Knowledge base
What should I know about the shared disks in Oktawave?
Posted by Pomoc Oktawave on 16.02.2015 20:52
To use a shared disk in Oktawave, install the GFS2 or OCFS2 file system. This solution is suggested and validated by the administrators of our platform. As to the other (and sometimes better) shared file systems, the user has the possibility to use any one of them according to current needs.

GFS2 and OCFS2 systems bring high complexity and potentially require high financial outlay in the implementation, as well as subsequent maintenance. Their advantage is, however, a very good data access time - thats why they are better than other solutions, such as CIFS or NFS. Furthermore, as an alternative to consider, we propose a solution based on GlusterFS - it is much easier to maintain and does not require a shared disk.

If the data access time is not important and we want a single point of data sharing between servers, the ideal solution is to use our OCS (which, incidentally, was created for such needs). However, to deploy OCS in existing applications, you must do a little extra work, i.e. rebuild the application to take from and write to data directly in the OCS, or use a mechanism that will allow to use OCS as a local drive eg. using Fuse (https://github.com/redbo/cloudfuse/).

Fuse has its limitations (eg. renaming folders does not work), but in most cases may be sufficient. In another case, user must rebuild the application.

In conclusion, the use of OCS will allow easy sharing of files and provide very high availability. Storing data in it also immunizes OCI for possible problems with local disks. Moreover, by using the OCS user can serve static content to the client browser without the application, which also is important for the service loading time.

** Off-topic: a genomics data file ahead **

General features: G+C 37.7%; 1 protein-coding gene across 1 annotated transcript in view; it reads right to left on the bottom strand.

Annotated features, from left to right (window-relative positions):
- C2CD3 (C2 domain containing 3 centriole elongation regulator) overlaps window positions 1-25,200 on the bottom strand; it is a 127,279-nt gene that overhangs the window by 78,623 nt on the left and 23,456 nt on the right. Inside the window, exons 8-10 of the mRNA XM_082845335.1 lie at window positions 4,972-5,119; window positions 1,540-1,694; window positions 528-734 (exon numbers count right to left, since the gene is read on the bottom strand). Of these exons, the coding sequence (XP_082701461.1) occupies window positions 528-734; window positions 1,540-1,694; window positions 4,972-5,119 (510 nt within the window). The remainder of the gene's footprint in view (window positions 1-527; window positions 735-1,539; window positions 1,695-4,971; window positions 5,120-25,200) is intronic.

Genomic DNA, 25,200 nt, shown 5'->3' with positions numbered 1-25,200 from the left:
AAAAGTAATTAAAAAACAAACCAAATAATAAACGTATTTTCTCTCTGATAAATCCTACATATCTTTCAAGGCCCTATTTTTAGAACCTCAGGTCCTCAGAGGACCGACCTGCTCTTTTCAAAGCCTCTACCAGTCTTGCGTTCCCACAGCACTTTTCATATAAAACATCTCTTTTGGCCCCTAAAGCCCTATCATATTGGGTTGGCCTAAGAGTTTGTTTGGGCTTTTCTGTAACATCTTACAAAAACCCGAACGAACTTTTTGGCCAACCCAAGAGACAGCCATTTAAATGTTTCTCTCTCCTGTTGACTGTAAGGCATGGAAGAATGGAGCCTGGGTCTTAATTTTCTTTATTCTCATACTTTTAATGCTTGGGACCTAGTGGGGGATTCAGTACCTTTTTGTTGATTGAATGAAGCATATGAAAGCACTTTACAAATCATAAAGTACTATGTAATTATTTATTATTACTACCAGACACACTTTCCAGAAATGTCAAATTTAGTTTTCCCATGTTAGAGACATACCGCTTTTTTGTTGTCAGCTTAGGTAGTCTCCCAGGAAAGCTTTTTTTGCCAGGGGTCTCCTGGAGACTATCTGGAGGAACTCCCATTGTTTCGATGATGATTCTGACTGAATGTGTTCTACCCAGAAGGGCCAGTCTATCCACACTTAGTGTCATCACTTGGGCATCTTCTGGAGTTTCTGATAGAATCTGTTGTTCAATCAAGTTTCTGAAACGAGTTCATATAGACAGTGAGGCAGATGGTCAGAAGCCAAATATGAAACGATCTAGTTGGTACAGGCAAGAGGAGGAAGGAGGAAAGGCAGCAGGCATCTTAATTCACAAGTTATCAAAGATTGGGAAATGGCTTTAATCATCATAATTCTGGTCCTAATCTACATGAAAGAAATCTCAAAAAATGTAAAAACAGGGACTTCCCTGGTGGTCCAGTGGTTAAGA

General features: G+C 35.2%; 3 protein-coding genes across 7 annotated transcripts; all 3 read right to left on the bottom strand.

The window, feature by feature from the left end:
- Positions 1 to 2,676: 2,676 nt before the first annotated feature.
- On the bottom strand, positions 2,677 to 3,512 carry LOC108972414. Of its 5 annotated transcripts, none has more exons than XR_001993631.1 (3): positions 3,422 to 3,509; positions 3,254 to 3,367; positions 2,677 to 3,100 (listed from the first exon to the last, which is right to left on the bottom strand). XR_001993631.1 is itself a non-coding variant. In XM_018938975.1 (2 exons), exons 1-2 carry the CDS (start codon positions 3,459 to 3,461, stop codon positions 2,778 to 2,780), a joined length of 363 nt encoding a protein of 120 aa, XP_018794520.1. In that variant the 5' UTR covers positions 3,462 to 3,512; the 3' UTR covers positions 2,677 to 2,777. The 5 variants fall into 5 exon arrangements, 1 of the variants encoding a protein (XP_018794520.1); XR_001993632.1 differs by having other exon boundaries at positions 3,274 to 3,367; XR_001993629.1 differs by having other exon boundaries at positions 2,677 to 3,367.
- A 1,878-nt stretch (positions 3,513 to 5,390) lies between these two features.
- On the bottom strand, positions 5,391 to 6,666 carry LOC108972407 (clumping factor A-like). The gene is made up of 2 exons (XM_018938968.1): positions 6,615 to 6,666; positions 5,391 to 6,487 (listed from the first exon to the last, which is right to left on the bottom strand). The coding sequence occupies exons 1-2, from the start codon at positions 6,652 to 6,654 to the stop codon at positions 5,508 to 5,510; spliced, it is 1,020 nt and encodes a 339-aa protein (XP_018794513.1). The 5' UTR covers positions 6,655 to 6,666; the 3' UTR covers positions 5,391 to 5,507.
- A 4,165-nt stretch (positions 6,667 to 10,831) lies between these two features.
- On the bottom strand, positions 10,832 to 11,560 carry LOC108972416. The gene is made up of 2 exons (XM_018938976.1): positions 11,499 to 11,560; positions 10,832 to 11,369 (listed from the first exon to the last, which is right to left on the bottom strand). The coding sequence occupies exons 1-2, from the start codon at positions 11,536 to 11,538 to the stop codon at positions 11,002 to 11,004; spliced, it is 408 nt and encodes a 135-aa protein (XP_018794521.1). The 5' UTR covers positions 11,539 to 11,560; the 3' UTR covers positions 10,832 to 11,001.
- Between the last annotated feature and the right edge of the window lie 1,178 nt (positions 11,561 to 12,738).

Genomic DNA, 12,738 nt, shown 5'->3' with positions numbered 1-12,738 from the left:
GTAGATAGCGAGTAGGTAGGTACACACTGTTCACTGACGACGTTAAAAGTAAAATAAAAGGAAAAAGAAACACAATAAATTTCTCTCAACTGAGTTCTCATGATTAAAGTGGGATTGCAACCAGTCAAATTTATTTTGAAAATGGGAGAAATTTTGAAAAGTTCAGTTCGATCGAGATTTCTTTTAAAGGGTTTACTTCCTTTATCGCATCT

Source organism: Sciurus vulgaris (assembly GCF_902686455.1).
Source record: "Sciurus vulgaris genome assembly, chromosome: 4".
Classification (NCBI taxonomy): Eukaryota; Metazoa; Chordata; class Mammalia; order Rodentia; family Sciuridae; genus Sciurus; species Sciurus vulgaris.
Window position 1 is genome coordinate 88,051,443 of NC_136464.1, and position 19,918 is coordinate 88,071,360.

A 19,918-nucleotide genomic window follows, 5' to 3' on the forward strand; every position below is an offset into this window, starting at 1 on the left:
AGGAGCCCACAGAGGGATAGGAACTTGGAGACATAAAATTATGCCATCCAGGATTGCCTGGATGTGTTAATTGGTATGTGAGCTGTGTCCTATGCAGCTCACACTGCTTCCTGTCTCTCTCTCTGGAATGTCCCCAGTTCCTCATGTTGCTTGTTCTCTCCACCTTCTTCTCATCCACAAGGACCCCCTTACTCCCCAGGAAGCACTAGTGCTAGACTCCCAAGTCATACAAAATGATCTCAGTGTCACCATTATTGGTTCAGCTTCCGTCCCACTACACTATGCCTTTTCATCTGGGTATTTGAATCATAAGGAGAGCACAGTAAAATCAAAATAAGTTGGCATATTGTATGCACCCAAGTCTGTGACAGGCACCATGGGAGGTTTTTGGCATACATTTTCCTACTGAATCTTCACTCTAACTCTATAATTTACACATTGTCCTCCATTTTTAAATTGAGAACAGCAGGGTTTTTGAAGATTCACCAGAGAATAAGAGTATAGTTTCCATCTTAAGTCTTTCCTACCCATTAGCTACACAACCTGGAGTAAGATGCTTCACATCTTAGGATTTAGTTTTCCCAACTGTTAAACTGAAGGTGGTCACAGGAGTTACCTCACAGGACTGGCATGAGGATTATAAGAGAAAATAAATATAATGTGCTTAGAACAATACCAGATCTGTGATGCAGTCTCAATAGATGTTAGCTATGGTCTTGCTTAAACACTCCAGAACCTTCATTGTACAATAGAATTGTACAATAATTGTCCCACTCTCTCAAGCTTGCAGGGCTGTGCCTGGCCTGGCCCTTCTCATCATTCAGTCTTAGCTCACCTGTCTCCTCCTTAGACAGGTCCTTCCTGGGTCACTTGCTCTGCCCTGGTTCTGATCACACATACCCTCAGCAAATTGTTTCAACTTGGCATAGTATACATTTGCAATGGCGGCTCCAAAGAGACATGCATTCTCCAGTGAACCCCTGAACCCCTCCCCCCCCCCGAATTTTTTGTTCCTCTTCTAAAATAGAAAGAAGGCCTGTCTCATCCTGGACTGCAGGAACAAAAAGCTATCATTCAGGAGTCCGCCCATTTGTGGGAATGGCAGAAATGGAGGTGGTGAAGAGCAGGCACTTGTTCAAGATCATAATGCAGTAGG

Also keep in mind that the use of a shared disk in Oktawave may involve a machine restarts, which is related to the limitation on the side of the supplied VMware hypervisor used on our platform.

This limitation applies only to instances that use the shared drives and works in a way in which VMware Motion mechanism prevents smooth migration of instance with attached shared disk on the fly to another hardware-storage node. In other words, to update eg. only the hypervisor, VMware Motion allows us to smoothly update the instance without a shared disk (without rebooting), but prevents such an operation in relation to the shared disks in the interests of full data integrity.

There is currently no market solution allowing the shared disk operations in a virtualized environment, which would allow different behavior during environment migration.

Of course, we undertake to inform customers in advance of each restart and the action is carried out only when it is absolutely necessary (eg., if we need to update the virtualization platform).
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